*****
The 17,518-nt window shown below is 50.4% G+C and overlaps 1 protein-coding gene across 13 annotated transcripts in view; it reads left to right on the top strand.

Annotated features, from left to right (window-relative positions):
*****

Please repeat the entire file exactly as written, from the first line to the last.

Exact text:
The 17,518-nt window shown below is 50.4% G+C and overlaps 1 protein-coding gene across 13 annotated transcripts in view; it reads left to right on the top strand.

Annotated features, from left to right (window-relative positions):